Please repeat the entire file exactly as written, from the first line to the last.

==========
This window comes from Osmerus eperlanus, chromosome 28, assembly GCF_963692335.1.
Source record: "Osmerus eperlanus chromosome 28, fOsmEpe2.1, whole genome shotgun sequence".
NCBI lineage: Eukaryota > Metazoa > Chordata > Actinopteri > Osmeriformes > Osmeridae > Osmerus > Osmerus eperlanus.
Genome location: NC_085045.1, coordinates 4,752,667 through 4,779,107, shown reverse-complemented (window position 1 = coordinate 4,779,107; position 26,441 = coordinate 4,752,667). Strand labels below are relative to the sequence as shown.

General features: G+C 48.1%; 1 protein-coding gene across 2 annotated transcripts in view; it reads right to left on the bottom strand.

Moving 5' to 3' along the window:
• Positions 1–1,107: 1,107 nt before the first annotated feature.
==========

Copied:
This window comes from Osmerus eperlanus, chromosome 28, assembly GCF_963692335.1.
Source record: "Osmerus eperlanus chromosome 28, fOsmEpe2.1, whole genome shotgun sequence".
NCBI lineage: Eukaryota > Metazoa > Chordata > Actinopteri > Osmeriformes > Osmeridae > Osmerus > Osmerus eperlanus.
Genome location: NC_085045.1, coordinates 4,752,667 through 4,779,107, shown reverse-complemented (window position 1 = coordinate 4,779,107; position 26,441 = coordinate 4,752,667). Strand labels below are relative to the sequence as shown.

General features: G+C 48.1%; 1 protein-coding gene across 2 annotated transcripts in view; it reads right to left on the bottom strand.

Moving 5' to 3' along the window:
• Positions 1–1,107: 1,107 nt before the first annotated feature.